A Very Brief History of Iron Arrow
Shortly after the beginning of classes at the brand new University of Miami in 1926, the newly appointed Executive Secretary, Dr. Bowman Foster Ashe, had conversations with Francis Spencer Houghtaling about his idea of beginning a tap society(an honor society) for men employing Seminole Ritual. It was decided that if it could be started in 1926, the society would start traditions of the University from its very beginning. After Dr. Ashe had met with Professor Howard Southgate about the same topic, a meeting was called which included nine men (the "Founding Nine"); Dale C. Clarke, Robert Fink, Harry Gray, Francis Spencer Houghtaling, Norman Ted Kennedy, John C. McGuire, Gavin S. Millar, Leonard M. Tuttle and Clarke B. Wilson. The purpose of the society was to honor those male students who had contributed significantly to the "glory, fame & growth" of UM. The name "Iron Arrow" was a combination of parts of two ideas -- Arrow from Bow and Arrow (straight path) and Iron from Iron Age. Dr. Ashe was the first sponsor of Iron Arrow.
Iron Arrow prospered from this time until the War period, when it was nearly forgotten and lost to the past. Thurston "Doc" Adams rekindled the flames just after the war, and Iron Arrow roared again. In 1952, Dr.Ashe died, which led to Dr. Jay F. W. Pearson becoming the second sponsor of IA. During this time, many of the tribe's oral traditions and rituals were written down, and in subsequent years, a constitution drawn up. In March 1957, Iron Arrow helped unveil a statue in honor of Dr. Ashe. In 1966, Dr. Henry King Stanford became the tribe's third sponsor. Soon after began a very turbulent period for Iron Arrow. The feminist movement challenged Iron Arrow's policy of not admitting women, and there were charges that the tribe was demeaning to native Americans. The case was investigated by the Department of HEW, who found nothing demeaning to native Americans, but had a problem with the non-admittance of women.
A number of votes were taken by the tribe on several occasions to allow women, but all failed. As a result of IA's resistance, the society was severed from the university in 1976. Prior to this IA had established the Bowman F. Ashe In-Memoriam Award, and the Seminole Scholarship. The society had also acquired a number of memorabilia from Chief Howard Osceola, from whom our jackets are obtained. Also in 1976, Iron Arrow: A History was written by Randolph Femmer. No on-campus IA functions were allowed by the HEW, for which IA filed a law suit. In 1981, Edward T. Foote II, became the fourth president of UM, and advised the tribe that it would not be allowed back on campus unless it decided to admit women, regardless of the outcome of the lawsuit.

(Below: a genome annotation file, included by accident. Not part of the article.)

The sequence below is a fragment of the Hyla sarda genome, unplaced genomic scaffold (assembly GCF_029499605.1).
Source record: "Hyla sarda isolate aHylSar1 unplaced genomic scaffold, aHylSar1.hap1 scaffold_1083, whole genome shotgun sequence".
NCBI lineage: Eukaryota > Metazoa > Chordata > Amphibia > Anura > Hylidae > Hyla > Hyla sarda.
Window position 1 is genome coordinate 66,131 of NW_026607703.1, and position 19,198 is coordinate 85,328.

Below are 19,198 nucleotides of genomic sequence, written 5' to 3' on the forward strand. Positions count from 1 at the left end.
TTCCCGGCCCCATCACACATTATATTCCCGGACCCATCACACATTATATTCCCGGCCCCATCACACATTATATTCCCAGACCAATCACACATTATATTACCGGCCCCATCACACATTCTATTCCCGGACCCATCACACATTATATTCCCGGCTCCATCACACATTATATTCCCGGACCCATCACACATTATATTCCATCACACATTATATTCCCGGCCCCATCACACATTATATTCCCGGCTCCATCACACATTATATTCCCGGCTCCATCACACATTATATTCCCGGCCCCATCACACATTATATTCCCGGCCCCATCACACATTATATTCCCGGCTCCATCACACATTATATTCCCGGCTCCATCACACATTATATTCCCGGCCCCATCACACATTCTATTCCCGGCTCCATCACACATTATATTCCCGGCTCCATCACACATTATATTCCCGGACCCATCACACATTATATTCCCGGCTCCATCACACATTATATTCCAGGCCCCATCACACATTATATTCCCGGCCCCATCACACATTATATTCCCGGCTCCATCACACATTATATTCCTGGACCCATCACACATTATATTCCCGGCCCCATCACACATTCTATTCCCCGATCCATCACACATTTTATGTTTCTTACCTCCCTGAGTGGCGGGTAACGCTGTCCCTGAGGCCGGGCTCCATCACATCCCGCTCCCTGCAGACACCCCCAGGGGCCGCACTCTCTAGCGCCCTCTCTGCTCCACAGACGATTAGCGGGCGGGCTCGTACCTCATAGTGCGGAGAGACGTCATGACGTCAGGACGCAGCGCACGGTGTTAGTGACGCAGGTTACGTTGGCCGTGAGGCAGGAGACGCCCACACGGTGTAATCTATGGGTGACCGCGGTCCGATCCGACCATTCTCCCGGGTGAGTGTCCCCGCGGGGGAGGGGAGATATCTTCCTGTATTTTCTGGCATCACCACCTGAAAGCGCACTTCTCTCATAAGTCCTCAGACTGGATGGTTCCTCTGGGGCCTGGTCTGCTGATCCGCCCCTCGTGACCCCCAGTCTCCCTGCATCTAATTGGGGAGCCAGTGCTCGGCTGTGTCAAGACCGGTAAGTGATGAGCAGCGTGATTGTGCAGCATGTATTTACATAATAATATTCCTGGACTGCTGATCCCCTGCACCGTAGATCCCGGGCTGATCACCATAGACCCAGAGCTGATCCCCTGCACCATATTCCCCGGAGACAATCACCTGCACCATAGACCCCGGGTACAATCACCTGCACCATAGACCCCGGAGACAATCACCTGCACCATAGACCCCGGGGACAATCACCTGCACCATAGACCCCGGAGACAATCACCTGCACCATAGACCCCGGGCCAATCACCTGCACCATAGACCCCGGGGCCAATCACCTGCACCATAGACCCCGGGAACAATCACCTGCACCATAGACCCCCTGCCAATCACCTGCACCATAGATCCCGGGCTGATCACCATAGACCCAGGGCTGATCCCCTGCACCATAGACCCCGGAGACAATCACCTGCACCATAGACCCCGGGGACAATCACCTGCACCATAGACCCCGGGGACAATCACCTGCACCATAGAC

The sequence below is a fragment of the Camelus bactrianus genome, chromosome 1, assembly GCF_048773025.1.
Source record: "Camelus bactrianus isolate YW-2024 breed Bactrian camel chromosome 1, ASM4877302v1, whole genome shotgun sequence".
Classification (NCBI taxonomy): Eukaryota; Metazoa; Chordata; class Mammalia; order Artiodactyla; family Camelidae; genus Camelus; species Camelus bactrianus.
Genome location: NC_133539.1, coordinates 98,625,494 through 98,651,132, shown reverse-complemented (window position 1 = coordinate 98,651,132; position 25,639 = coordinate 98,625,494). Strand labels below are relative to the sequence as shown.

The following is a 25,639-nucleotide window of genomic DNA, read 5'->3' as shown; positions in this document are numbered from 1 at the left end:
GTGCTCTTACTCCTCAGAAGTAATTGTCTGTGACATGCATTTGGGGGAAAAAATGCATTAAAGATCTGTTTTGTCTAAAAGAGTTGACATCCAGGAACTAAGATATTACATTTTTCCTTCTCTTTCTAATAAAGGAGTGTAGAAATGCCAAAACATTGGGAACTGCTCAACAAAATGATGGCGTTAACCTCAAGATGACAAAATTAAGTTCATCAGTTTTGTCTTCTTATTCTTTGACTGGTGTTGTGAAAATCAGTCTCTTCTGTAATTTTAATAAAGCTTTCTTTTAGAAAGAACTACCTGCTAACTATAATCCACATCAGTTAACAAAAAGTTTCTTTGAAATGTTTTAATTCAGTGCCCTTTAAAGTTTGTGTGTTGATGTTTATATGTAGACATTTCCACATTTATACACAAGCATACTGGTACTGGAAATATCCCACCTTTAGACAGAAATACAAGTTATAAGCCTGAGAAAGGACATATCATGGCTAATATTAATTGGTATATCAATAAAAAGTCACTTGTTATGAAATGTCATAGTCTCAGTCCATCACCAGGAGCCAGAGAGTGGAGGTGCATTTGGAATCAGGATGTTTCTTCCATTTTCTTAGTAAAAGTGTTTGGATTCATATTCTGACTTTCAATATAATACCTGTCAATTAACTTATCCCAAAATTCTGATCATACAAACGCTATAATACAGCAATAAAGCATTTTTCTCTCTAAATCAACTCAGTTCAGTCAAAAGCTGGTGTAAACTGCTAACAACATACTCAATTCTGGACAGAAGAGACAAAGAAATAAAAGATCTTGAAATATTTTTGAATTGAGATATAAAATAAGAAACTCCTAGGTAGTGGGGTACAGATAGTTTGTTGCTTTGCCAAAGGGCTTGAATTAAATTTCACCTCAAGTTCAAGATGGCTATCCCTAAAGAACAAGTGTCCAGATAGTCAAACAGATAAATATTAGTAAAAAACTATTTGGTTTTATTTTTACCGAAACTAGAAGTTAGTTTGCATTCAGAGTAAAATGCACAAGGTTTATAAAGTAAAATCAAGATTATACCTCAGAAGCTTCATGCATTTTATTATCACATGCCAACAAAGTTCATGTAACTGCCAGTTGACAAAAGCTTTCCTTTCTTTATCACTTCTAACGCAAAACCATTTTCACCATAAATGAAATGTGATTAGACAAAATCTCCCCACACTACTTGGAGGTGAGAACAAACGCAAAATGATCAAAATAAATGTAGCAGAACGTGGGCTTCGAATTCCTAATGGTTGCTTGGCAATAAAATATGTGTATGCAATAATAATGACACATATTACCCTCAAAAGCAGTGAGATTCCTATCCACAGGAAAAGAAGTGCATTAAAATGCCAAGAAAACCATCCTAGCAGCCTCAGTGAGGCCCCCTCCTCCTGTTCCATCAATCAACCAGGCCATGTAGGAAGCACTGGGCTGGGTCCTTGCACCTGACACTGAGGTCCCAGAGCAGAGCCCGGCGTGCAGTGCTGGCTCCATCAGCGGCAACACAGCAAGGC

Finally, in 1985, a motion to allow women into Iron Arrow was passed at a special meeting (after no less than six previous attempts) and the tribe returned to the University of Miami campus as "The Highest Honor Attained at the University of Miami." Early in the morning of February 28, 1985, the tribe tapped the first woman into IA, Dorothy Ashe-Dunn, daughter of Dr. Ashe. Following her tapping, the Tribe also welcomed the first class to include women into Iron Arrow that day. These historic women members were: Jane Locke-Anderson, Dolores J. Chambreau, Jean W. Coburn, Suzanne Graham, Sherra Greenspan, Helene P. Kichefski and Kathryn Whitten. From that time to present, Iron Arrow has been vibrant and alive with the traditions which it created, and continues to be highly respected by all. 2009 marks the 25th Anniversary of this historic occasion, and one of which the Tribe is very proud, despite its tumultuous past regarding the issue of gender discrimination.
In 1986 President Foote was tapped into the tribe, and declared the fourth sponsor of Iron Arrow. The tribe enjoyed an amazing period of growth, expansion of role and increased respect and enigma under President Foote's patronage and sponsorship during the remainder of his term as President.
In 1988, Elizabeth Rodriguez became the first female chief. Since that time, there have been ten additional female Chiefs, with every chief since 2012 to the present time being a woman: Jennifer M. Loe (1995-1996), Elizabeth Blanco (2001), Cynthia J. Chapel (2002-2003), Alexis Martinez (2004-2006 - two terms), Elena S. Doyle (2009-2010), Ashley Taggart (2012-2013), Lauren Lee Pettiette (2013-2014), C. Caitlin Giles (2014-2015), Anna M. Bona (2015-2016) and Nicole S. Chabloz (2016-2017).
When President Foote retired as University of Miami President in Spring 2001 and took on the role of Chancellor to help spearhead the historic Momentum Campaign, the University of Miami sought out its fifth president. In unique UM fashion, part of the process involved the candidates being interviewed by the students themselves, who had input on the selection process. Former Health and Human Services Secretary and Chancellor of University of Wisconsin-Madison, Donna E. Shalala was selected to be the fifth President of the University of Miami, assuming office on June 1, 2001. Iron Arrow was invited to hold a special place at the inauguration, which took place on November 2, 2001. In Fall 2007, she was selected and tapped into the Tribe and declared the fifth sponsor of Iron Arrow.
Iron Arrow is not only the trustee of the traditions of the University of Miami , but a living tradition as well. The tribe certainly has taken "A Straight Path to Tradition" as envisioned by its Co-founders, Dr. Bowman Foster Ashe and Francis Spencer Houghtaling.